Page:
RE450 V3 5GHz perfomance

Hi everyone,

I know, this is a topic that we see a lot here. Since I couldn't find any other option to improve my 5Ghz performance, I decided to open this one.

I'm using a TP-Link RE450 V3, with OpenWrt 21.02.1 r16325-88151b8303, 5Ghz wifi using 80Mhz, and I cannot get any more of 300mbps from my Internet on this AP. I have another AP from Ubiquiti and I can reach the 500Mbps while using it.

VMM is enabled and offloading settings under firewall also. I've tested multiple configurations and couldn't make it perform any better. With the stock firmware, the vendor announce max of 1300Mbps. Is this any OpenWRT limitation? What am I missing here? Please let me know what configuration details should I share.

Is your Ubiquiti set to VHT80 as well?

Also, 1300 Mbps is the link speed of both wireless radios combined, then rounded. Marketing guys typically get there by adding 866 Mbps (802.11ac 5 GHz) with 450 Mbps (2,4 GHz). Needless to say you will never see those 'speeds' materialise as it's a smokescreen to sell bigger numbers (and alas, it works...).

Add overhead and the fact wireless is a half-duplex medium, and you might top out at anything around 400 Mbps best case on your 5 GHz link. But rarely more. So I'd be surprised if you saw 500 Mbps unless your Ubiquiti has more streams and you got a powerful client (three antennae?). Typical clients are 1 or 2 streams (smartphones, laptops, ...).


Yeah, I understand the marketing thing, but my expectations is reach the internet max connection speed (500Mbps). My Ubiquiti AP is also using 80Mhz and I can get 500Mbps on my mobile device and using my laptop, within a short range. I imagine that we have 3 antennas on it, but so this TP-Link device.

Seeing the connection bitrate, I get this:
Qualcomm Atheros QCA9880 802.11nac
Channel: 157 (5.785 GHz) | Bitrate: 780 Mbit/s

So where is the bottleneck here? Device, ethernet?

Those are link speeds. Not actual transmission speeds. See part 2 of my explanation above.

I see your 5 GHz radio is three-stream, so 433 x3 does indeed equal 1300 Mbps, but that's link speed. Are you sure your laptop uses three streams? Very few do, if any. Most only have two antennae.

Speeds might be higher with OEM firmware, but it will never come anywhere close to the link speeds. That's not how link speeds work.

Using my laptop connected to TP-link, I get this from my mobile and laptop:

Connected to Ubiquiti, I get this from my mobile and laptop:

Hi, @roterigopt,

I've same device with OpenWrt, even this being a 3x3 device your final speed will be mainly driven by your link speed. You are reporting 780 link speed, attainable real speed usually is 40-60% of speed link, so around 300-450 Mbps, usually landing on the low side of it. I will say your speedtest is correct.

Just one note, I have my transmission power set to 15dbm to avoid signal overlap with the other ap. I've tested with maximum power and I'm not seeing any influence.

I've been doing some more tests and I notice that there's a cap of 300Mbps. I've tried using 40Mhz or 80Mhz and I always reach the same limit. It doesn't seem hardware limitation, otherwise we wouldn't have 1200Mbps with the stock firmware. Can it be some configuration or firmware limitation?

This is mine connected to my main router:

And this is my test with my computer connected via Ethernet to it and executing against my main router, so connection is as follows:

Computer --Eth--> RE450 --WiFi--> nanoHD --Eth--> Router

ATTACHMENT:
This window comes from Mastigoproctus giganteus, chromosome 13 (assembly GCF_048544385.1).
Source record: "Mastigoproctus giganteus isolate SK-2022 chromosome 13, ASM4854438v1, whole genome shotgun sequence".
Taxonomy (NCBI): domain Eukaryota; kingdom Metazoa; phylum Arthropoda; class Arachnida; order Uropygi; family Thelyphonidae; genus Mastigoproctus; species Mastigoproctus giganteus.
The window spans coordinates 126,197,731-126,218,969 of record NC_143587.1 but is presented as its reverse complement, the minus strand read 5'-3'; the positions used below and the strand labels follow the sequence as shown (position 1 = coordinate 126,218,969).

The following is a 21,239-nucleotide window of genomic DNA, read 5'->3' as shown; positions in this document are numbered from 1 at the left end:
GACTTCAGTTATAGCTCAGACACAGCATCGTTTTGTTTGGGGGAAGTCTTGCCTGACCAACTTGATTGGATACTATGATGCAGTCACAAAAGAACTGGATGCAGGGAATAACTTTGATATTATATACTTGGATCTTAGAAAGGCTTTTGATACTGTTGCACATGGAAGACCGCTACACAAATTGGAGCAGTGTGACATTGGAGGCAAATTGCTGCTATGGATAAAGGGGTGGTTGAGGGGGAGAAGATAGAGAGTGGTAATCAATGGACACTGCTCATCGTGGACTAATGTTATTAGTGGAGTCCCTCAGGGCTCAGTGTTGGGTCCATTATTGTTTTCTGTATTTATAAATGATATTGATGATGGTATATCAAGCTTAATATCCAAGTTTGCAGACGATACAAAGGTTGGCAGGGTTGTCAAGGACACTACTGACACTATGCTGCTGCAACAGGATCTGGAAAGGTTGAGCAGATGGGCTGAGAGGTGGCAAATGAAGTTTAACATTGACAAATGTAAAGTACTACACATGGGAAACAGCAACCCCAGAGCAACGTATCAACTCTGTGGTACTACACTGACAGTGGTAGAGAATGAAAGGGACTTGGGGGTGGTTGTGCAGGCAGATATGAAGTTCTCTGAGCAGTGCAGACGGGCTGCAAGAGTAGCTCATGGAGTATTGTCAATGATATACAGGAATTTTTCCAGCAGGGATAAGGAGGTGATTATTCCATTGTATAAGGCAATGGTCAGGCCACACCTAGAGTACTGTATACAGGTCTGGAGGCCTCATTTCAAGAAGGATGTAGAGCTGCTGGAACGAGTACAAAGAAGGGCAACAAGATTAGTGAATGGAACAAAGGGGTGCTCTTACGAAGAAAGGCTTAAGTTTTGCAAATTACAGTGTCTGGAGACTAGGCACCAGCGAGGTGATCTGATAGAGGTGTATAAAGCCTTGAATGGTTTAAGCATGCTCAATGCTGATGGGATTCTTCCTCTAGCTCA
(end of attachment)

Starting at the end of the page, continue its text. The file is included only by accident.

Here yo go:

@grim$ ➜  ~ iperf3 -R -c
Connecting to host, port 5201
Reverse mode, remote host is sending
[  5] local port 49740 connected to port 5201
[ ID] Interval           Transfer     Bitrate
[  5]   0.00-1.00   sec  58.7 MBytes   493 Mbits/sec
[  5]   1.00-2.00   sec  59.9 MBytes   502 Mbits/sec
[  5]   2.00-3.00   sec  61.9 MBytes   519 Mbits/sec
[  5]   3.00-4.00   sec  58.8 MBytes   494 Mbits/sec
[  5]   4.00-5.00   sec  62.3 MBytes   522 Mbits/sec
[  5]   5.00-6.00   sec  60.8 MBytes   510 Mbits/sec
[  5]   6.00-7.00   sec  60.4 MBytes   507 Mbits/sec
[  5]   7.00-8.00   sec  61.9 MBytes   519 Mbits/sec
[  5]   8.00-9.00   sec  61.0 MBytes   512 Mbits/sec
[  5]   9.00-10.00  sec  59.6 MBytes   499 Mbits/sec
- - - - - - - - - - - - - - - - - - - - - - - - -
[ ID] Interval           Transfer     Bitrate         Retr
[  5]   0.00-10.01  sec   609 MBytes   510 Mbits/sec    1             sender
[  5]   0.00-10.00  sec   605 MBytes   508 Mbits/sec                  receiver

iperf Done.

Maybe a bit on the low side but I don't expect much more from this little toy. Might be the case that changing from ath10k-ct to the former ath10k things improve? Don't know.

It's running OpenWrt SNAPSHOT, r18468-4a2cca7824, BTW.

Thanks for the suggestion. You are using yours as a client, right? It's a good idea, I will try with the previous ath10k build. I don't have much experience with this, but I imagine that is only a matter of finding the last firmware using that driver and install it via GUI, right?

You can swap them out, you don't need to replace the whole firmware. Just the matching packages (kmod & firmware for your kernel). You can go back and forth like that.

Correct, I use it as a client to provide Ethernet connectivity to one of my NVIDIA SHIELD TVs.

@roterigopt, this should work for you.

opkg remove ath10k-firmware-qca988x-ct kmod-ath10k-ct-smallbuffers
opkg install ath10k-firmware-qca988x kmod-ath10k

And you have another version to test too, kmod-ath10k-ct, just in case.

1 Like

Thanks. Will give it a try. I will share updates after...

@amteza do you know if we can install the snapshot build (meaning, install and older version) directly from Luci (webUI)?

Sure you can. I build mine using ImageBuilder and then I upgrade the system (or downgrade) on LuCI using the sysupgrade image. It already worked a half dozen of times with no issues.